Supporters of the bond have produced the usual arguments about increases in student enrollment and need for updates. No doubt these are legitimate concerns. But fiscal responsibility advocates note that while Texas student enrollment has increased 48%, the number of teachers increased by 56% and non-teaching staff by 66% over the same period. Watchdog groups also note that many school districts have spent generously on upscale stadiums, performance centers, and even water parks. (CFISD spent $84 million on the touted Berry Center stadium in 2006.) They note that such spending increases do not correlate to improved student outcomes. CFISD’s archives indicate Grade 3-8 reading and writing achievements have actually declined slightly since 2014, and the Texas Education Agency reports that in 2018 43% of the district’s students were performing “below grade level.” While the bipartisan Texas House Bill 3 calls for districts to conduct third-party “efficiency audits,” CFISD is currently not obligated to provide such an efficiency-in-spending audit to the public.
While claiming need for increased spending and debt, CFISD continues to use taxpayer funds to lobby against expansion of charter schools, which often help districts absorb student growth and can be more successful in improving student outcomes, all while spending less per pupil. CFISD also spends taxpayer money to lobby for dismantling the state’s new school accountability ratings and reducing objective student achievement measures like standardized tests.
Due to the anticipated low voter participation rates typical of May elections, along with PAC spending on promotional campaign activities, and a lack of organized opposition, CFISD’s record-setting bond is likely to pass. As with the 2014 bond package, the district has tried to reassure voters that they will issue bonds slowly and to try to mitigate the inevitable tax rate increases. They are also counting on rising property values and growth in the tax base to increase revenues, but there are no guarantees regarding future tax increases. Even if the Texas Legislature comes through with currently proposed reforms, both the 2014 and 2019 bond packages give CFISD the leeway to increase taxes to pay for its ever-growing debt burden.
Find voting information for the CFISD 2019 Bond Election:
Early Voting: April 22-30, 2019
Greg Degeyter says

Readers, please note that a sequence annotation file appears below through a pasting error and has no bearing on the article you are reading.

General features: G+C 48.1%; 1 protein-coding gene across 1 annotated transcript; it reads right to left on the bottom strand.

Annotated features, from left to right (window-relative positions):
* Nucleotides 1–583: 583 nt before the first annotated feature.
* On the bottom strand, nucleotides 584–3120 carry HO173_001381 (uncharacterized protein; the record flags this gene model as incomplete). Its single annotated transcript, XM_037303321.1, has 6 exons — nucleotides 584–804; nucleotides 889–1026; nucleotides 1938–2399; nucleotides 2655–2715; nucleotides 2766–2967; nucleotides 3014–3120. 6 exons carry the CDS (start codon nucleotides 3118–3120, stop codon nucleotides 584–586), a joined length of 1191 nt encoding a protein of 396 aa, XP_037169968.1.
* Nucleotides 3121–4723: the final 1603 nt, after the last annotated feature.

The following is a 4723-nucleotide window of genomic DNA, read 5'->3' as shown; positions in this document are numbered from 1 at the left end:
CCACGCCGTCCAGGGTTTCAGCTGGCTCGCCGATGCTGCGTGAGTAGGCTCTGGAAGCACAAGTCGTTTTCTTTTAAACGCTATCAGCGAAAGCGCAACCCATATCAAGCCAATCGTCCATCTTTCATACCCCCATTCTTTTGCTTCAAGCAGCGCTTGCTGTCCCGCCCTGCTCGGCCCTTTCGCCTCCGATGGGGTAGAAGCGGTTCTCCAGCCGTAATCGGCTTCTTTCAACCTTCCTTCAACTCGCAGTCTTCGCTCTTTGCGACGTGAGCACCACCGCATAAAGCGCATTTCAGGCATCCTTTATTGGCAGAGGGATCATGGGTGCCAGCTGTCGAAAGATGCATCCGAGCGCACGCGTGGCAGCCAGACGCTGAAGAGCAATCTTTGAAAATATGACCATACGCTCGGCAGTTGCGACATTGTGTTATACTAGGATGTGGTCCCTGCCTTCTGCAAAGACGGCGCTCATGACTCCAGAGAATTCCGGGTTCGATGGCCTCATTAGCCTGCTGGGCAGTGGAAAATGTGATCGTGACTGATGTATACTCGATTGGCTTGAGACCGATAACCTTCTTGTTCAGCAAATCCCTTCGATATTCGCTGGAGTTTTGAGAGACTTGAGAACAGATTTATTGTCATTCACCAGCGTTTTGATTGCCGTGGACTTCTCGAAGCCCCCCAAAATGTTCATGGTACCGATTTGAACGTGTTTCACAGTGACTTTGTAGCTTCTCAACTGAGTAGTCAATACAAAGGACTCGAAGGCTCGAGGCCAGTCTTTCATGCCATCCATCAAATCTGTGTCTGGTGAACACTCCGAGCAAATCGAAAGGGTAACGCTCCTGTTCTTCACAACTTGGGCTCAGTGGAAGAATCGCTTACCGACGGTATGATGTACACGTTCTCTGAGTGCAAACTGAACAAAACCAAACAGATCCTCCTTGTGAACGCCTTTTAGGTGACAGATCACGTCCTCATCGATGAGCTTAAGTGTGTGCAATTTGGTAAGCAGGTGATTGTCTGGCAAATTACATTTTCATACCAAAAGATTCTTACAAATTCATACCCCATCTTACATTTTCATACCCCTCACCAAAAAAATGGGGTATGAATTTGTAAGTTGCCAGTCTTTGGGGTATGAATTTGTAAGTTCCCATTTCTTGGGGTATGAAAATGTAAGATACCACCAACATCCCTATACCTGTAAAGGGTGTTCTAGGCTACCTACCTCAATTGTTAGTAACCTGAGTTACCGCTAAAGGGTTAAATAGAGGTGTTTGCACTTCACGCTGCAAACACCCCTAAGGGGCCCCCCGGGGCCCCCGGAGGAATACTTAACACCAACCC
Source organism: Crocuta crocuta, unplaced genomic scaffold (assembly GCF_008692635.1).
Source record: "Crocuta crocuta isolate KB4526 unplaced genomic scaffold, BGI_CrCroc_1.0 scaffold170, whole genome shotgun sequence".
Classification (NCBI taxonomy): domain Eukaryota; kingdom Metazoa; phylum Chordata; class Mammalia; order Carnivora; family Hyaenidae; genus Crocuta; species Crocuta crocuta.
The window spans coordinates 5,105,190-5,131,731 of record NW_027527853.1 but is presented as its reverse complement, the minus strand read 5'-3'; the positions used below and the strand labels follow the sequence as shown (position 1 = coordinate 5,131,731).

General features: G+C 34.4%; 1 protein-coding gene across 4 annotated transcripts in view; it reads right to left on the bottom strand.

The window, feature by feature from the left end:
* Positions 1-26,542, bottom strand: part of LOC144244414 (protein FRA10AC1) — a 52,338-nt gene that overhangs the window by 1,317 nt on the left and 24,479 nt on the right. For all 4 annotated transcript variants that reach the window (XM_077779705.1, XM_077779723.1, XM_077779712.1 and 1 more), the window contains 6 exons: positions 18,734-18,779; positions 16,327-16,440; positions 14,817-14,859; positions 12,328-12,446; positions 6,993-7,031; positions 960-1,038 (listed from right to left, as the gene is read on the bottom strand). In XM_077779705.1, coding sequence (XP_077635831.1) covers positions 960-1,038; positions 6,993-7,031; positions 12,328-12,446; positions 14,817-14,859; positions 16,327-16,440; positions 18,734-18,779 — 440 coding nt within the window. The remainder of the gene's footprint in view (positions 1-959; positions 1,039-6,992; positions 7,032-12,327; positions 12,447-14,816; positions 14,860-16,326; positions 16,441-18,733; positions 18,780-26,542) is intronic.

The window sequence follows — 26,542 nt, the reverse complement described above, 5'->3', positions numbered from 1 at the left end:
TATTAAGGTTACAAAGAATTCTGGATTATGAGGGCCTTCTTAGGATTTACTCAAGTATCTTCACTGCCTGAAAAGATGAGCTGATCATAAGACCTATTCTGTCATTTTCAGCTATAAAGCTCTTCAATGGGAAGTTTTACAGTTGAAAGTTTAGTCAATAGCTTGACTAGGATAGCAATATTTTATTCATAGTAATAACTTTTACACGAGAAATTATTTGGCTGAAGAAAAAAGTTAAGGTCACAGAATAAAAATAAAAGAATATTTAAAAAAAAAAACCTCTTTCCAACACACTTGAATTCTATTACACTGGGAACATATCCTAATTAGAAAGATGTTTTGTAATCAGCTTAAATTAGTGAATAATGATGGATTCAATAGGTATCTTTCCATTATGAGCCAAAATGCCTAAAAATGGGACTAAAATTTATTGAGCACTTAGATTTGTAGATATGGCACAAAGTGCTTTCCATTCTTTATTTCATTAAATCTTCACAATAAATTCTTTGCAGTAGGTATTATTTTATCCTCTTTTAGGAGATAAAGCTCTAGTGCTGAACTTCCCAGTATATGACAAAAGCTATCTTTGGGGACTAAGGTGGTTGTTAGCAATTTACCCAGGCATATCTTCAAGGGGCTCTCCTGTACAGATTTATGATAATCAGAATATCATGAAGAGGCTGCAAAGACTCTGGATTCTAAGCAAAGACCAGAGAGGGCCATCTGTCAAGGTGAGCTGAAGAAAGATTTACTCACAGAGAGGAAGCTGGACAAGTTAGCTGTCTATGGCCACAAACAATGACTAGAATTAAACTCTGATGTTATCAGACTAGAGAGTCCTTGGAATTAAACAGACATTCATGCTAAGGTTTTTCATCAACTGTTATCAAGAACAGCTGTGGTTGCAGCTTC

Any idea how many property tax abatements are in the district boundaries?
My small hometown (around 8,000 people) is simultaneously both pushing for a massive abatement and pushing for a significant school bond.
Not nearly enough sunlight shines on the abatement aspect of school districts when bonds are discussed.
David M. Wilson says
The last time I checked late last year, CFISD had not issued any Section 313 abatements.
David Jennings says
Janice Vierus says
Vote No. They wasted the last millions the tax payers approved a few years ago! Find another way. We don’t need brick and mortar. There’s online available. People , support group can work from home.
K Horsley says
The opposition to the last bond was myself and a few other hardcore activists. If anyone wants to defeat this shit going forward, they need to get organized when the board of trustees votes to propose the bond measure. The group that is in support of these bonds loves to stick it to the taxpayers in CFISD all in the name of the benefit of the kids. I’m so sick to death of these shenanigans. Not to mention the school located near my house has on their reader board to vote ‘YES’ on the bond. Ugh.
Wonder how much of this is a scam.. given only a small percentage being targeted at security of sort while much of it in light of what’s existing, is seen excessive – with the rest large chunk over $1.5B good for 50 schools while the school enrollment in fact is expected to taper off with measures to contain on inflow across the border and such. Why does this school system target in billions while the rest of public schools in poor districts have hard time getting a few millions for essentials? Hope some body of accountability on waste and fraud turns to this.
C. McKinley says
We have no organizational funding to defeat this. I just spent 4 hours getting out the word to defeat this pile of garbage (generational theft) to 30 of my precinct voters, of which about only 6 knew about this. Votes like this should have to be held in November.